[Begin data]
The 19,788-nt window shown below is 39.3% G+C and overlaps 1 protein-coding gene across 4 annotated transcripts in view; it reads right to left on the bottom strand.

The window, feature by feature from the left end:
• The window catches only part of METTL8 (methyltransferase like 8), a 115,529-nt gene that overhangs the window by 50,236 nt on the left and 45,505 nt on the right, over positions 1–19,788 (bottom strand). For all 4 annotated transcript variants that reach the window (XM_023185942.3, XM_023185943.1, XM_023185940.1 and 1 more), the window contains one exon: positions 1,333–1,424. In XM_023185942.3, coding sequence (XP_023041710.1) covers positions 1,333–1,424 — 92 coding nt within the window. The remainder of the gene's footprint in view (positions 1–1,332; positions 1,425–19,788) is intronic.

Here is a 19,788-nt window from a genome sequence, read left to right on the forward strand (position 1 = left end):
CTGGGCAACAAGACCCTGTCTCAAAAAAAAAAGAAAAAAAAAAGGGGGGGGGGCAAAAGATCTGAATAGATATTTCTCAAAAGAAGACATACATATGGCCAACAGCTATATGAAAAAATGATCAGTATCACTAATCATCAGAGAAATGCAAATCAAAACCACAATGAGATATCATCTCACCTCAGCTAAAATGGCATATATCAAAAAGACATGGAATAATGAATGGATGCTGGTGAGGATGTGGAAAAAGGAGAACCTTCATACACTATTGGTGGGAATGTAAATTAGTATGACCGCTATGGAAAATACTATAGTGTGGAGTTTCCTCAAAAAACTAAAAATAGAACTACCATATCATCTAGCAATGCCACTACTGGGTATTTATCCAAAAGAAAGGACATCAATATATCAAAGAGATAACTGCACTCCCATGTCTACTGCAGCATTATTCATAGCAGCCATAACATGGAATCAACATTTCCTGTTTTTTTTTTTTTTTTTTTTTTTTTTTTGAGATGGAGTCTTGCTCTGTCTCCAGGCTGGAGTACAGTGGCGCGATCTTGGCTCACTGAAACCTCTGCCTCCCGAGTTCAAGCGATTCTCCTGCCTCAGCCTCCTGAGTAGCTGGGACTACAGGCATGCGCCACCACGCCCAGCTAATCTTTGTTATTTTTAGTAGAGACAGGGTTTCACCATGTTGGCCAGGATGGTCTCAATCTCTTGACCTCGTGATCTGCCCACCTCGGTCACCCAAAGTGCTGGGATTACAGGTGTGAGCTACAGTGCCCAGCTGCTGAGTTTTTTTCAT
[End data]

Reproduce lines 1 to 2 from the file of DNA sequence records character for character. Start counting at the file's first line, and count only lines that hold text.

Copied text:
The 19,788-nt window shown below is 39.3% G+C and overlaps 1 protein-coding gene across 4 annotated transcripts in view; it reads right to left on the bottom strand.

The window, feature by feature from the left end: